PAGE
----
We check in with vintage-clothing vet Dennis Adamidis to learn what’s on trend, and how his industry is changing.
“I’ve been doing this for coming on to 18 years now and I still love it,” says Dennis Adamidis, owner of Parkdale boutique House of Vintage (1239 Queen St. W.). Running a store in Toronto for the past nine years and one in London, England for the past two, Adamidis projects an enthusiasm that’s a testament to his unyielding love for his product.
How he got started: Adamidis was introduced to the idea of a vintage-clothing business when a friend with a shop in Australia asked him to start sourcing pieces in North America. “I wholesaled at first and I was selling in Japan and Los Angeles to dealers,” he says. “Then I opened the store at Queen and Portland and was there for five years. When I moved from Portland to here, there was a year in-between, where I just took a year off and renovated my house. I’ve been doing this since ’94, so it was a long time; I finally just took some time off.”
Who shops there: Often, a change in location can mean a whole new demographic for a shop—not so for House of Vintage. “My customers all followed,” says Adamidis, something he largely attributes to his pricing. “It’s funny, because a lot of people say, ‘Kensington Market is so cheap,’ but Kensington isn’t that cheap. Kensington is cheap if you get the stuff that is kind of crappy, the run-of-the-mill stuff. But when you get something that’s actually nice in Kensington, it’s expensive, and it’s more expensive than we are here. I have people who live in Kensington that come shopping here. I love Kensington—I’ve known all those cats for years—but for me, when someone who lives in Kensington has to shop in Parkdale for vintage, it just says something. I think it’s kind of funny.”
Some customers still balk at the price of quality vintage. “A lot of people don’t understand,” says Adamidis. “When you’re looking at something that has history to it, that stuff is hard to find—you have to know what the good stuff is. We also dry clean, we condition leather boots, we go through a number of steps to put it out there.”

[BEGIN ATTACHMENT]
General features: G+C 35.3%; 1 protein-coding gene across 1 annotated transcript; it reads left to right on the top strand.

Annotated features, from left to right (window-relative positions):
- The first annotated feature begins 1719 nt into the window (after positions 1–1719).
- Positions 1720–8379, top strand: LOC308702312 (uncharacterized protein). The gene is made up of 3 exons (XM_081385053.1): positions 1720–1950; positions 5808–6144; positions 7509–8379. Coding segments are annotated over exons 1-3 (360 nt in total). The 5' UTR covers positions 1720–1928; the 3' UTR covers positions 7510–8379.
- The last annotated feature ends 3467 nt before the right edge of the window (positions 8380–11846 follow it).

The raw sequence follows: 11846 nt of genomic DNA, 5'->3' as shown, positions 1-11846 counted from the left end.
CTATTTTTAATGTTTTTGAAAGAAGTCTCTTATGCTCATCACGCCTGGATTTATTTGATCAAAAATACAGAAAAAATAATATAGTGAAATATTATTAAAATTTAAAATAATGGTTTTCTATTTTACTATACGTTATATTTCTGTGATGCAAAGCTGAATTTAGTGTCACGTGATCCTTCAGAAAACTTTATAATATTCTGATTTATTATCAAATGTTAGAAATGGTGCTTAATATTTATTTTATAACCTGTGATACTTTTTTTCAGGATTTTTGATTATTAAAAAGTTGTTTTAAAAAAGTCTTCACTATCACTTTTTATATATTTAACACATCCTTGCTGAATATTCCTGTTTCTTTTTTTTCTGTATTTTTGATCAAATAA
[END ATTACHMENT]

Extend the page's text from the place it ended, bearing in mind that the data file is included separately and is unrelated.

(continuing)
In addition to what you might find out on the sales floor, House of Vintage also deals in the more scarce (and valuable) end of the market, with some garments dating back to World War I. “You have to be a collector to understand the value and the rarity, and actually have the desire for it,” says Adamidis. “Although, I have sold stuff to designers, like Ralph Lauren, Topshop, and American Eagle. They buy it for inspiration and turn it into their own idea. They’re probably the biggest handlers of all this stuff—they have tremendous resources.”
Trendspotting: As much as designers find their inspiration in vintage clothing, Adamidis still needs to look ahead and be aware of the direction the market is heading. “The hottest thing right now is old punk rock t-shirts or old metal shirts,” he says. “It’s partially trend, but part of it also is the people who were at those shows in the ’80s now have more disposable income to rekindle their youth. The prices are insane, where you could actually pick those up 10 years ago cheap. We’re talking about real money: $250, $350 for a t-shirt, which I think is ridiculous. It’s not very punk rock, either.”
Some items, however, do thrive outside of trends. “There are staples in the industry,” says Adamidis. “A pea coat is a good example. A good ’40s pea coat in my store is about $175 for the real deal, or you can get a [modern] reproduction for $500. It just depends on where you’re coming from—some people prefer the repro because it’s new and some people prefer the antique one because it has more of a romanticism and history to it.”
Whatever the piece, staple or on-trend, Adamidis applies the same criteria. “I have an interesting rule when it comes to clothing,” he says. “If you look at it for longer than five or six seconds, you don’t want it. It has to be right on the mark—you have to look at it and go, ‘I want it’ right away. You can’t just look at it and go, ‘It could work’—you have to visualize someone wearing it, you have to look at the fit and you have to look at the material. If it doesn’t have all the characteristics, you should just keep going.”
The changing face of vintage: Over the years, it’s been getting harder to find quality vintage, as more disposable brands make their way into the picker piles. “Back when I started, you could get all sorts of crazy stuff all the time; now it’s getting hard to find,” says Adamidis. “I think there’s a lot more people doing it, there’s a lot more money at stake. And I also think it’s because of the amount of really cheap clothing flooding in—not only from China, but from the U.S. as well. Now, it’s all cheap disposable stuff that people wear for a year and then just get rid of it. And that’s the stuff you’re going to see a lot more of.”
Overseas accolades: In the face of high stakes, the international outpost of House of Vintage in London has been a success, according to Adamidis. “In fact,” he says, “we were the runner-up for something called The London Lifestyle Awards for Fashion Retailer of the Year. Against corporate stores with budgets, we came in second, which is pretty cool.”
This is partly due to the store’s ability to easily bring in high-demand North American stock. “Hudson Bay coats are a good example,” says Adamidis. “We sell every single one we send to London; we can’t get enough and they can’t get enough.” But it’s primarily another factor that sets House of Vintage apart from the competition: “We do a lot of customer service there,” he says, “which is not really prevalent in the U.K., unfortunately.”